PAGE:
When I first went public with my HIV status, I knew that I would face stigma. I accepted the challenge of possibly being rejected by many people who would not be willing to understand. Willful ignorance was the only way I could understand their close-minded thinking. I had to consider my children, my mother, and grandmother, and I prepared myself for the possibility of losing their support and their love. I also knew that they would have to share the burden of the backlash from my public status. To my surprise, I was well received and supported. I was shown love that I had not recognized before.
My status went public in a local newspaper and then CNN. I didn’t get much backlash until I began reading the comments. Complete strangers stereotyped me as a young, irresponsible girl. When I started dating, there were a handful of individuals who did not understand HIV and immediately rejected me. Once they became more knowledgeable they began to come back, but I was focused on my personal goals and no longer interested. A few people stopped being my hair clients due to my diagnosis. So, I guess stigma has remained a constant.
Complete strangers stereotyped me.
I believe that if more people spoke up about living with HIV/AIDS its stigma would get better. If more people knew this silent epidemic was prevalent among their loved ones – like lupus, diabetes, and cancer – those living with the virus would be better able to fight it. And others would be less fearful, and therefore they’d be more sensitive about their reactions.
I face stigma head on and address it every opportunity that I can. Often times when I talk about HIV/AIDS, people assume that I’m only advocating or speaking on behalf of others. They rarely assume that I am actually a person living with HIV. I love being able to shut down stigma and challenge people to address HIV/AIDS with a different and more compassionate mindset. I help them consider who in their circle may have the virus, but don’t know. I don’t think that people realize that they are creating stigma through conversations, reactions, or even jokes.
We deserve love, respect, family, adventure, fun.
I get to remind people that those of us who are living with HIV/AIDS deserve a life, too. Meaning, we deserve love, respect, family, adventure, fun – we are not cursed nor punished. I realize that people become more empathetic and show even more compassion when they understand that this can happen to them, or may be happening to someone that they love. I want people to understand that HIV/AIDS stigma can take a life. It can cause anger, resentment, isolation, and suicide. It can cause people with the virus to give up on getting into care or getting “to undetectable”. This leads to more deaths; more babies born with HIV/AIDS; more infections.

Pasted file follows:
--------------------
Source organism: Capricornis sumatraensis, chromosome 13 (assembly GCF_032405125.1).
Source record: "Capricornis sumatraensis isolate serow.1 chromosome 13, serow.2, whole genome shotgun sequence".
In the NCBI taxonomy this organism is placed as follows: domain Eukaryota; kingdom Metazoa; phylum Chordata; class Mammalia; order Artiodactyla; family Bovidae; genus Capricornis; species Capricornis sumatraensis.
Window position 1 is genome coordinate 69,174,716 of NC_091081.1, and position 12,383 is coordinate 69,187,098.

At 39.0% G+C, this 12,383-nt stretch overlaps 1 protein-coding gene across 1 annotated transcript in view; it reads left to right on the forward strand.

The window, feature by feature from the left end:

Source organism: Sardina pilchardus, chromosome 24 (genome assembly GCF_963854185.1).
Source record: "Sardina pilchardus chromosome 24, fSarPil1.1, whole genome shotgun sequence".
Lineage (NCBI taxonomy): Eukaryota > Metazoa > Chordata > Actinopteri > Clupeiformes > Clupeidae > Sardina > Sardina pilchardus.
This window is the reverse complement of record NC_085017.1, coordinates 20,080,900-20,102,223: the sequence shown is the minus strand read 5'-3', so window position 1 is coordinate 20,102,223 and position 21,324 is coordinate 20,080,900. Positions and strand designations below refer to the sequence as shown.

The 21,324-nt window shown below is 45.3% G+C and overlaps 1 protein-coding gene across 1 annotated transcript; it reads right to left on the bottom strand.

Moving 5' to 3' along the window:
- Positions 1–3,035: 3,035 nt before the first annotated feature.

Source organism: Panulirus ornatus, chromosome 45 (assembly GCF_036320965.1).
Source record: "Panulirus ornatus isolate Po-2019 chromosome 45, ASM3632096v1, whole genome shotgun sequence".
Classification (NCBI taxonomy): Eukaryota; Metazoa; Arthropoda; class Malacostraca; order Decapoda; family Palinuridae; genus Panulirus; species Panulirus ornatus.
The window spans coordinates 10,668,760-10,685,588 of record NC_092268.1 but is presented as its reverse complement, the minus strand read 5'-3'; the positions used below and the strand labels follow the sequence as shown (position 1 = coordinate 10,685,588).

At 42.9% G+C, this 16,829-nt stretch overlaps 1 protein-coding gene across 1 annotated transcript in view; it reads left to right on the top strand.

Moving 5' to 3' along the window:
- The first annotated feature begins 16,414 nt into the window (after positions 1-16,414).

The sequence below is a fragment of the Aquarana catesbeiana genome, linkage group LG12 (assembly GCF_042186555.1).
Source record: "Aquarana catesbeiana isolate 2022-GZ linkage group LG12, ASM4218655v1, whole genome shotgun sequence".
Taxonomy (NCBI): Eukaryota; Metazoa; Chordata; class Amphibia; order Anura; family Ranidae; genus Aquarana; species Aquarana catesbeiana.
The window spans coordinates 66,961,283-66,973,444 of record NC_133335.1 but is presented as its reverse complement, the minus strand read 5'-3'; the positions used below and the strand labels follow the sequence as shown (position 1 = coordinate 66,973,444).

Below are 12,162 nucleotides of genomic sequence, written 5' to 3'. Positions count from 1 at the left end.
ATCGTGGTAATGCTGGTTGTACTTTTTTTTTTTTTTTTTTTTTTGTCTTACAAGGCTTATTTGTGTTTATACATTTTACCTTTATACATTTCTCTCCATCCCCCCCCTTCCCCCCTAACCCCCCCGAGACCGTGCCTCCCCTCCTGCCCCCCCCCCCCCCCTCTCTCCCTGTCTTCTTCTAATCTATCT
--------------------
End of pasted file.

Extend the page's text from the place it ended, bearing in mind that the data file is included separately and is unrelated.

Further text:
Words carry so much power around this epidemic. Words influence our mindset. I believe that the more we speak of HIV/AIDS in a gentle way, the easier it will be to offer much needed support to those living with the virus. To me, successfully managing HIV/AIDS requires mental first, spiritual second, and physical last. It is hardest to come back from a broken spirit when fighting this virus. That’s why support is so vital. If you want us to care enough not to spread this virus, then stop the stigma and give us the love and support we need to care enough about ourselves.
B Stigma Free!
Masonia Traylor is a mother who is completing her undergraduate degree in Public Policy at Georgia State University. She is CEO of the non-profit organization, Lady BurgAndy Inc., and she was diagnosed with HIV in 2010. Recently featured on the cover of People magazine, and in Time and Essence magazines, Masonia is a campaign ambassador for She’s Positive, CDC’s Let’s Stop HIV Together, and Kaiser’s Greater Than AIDS, where she raises awareness about HIV and its impact on the lives of all Americans, and fights stigma by showing that persons with HIV are real people. She is also a global blogger for The Well Project #StopHIVTogether #StopHIVStigma #UntilTheLastOne #ShesPositive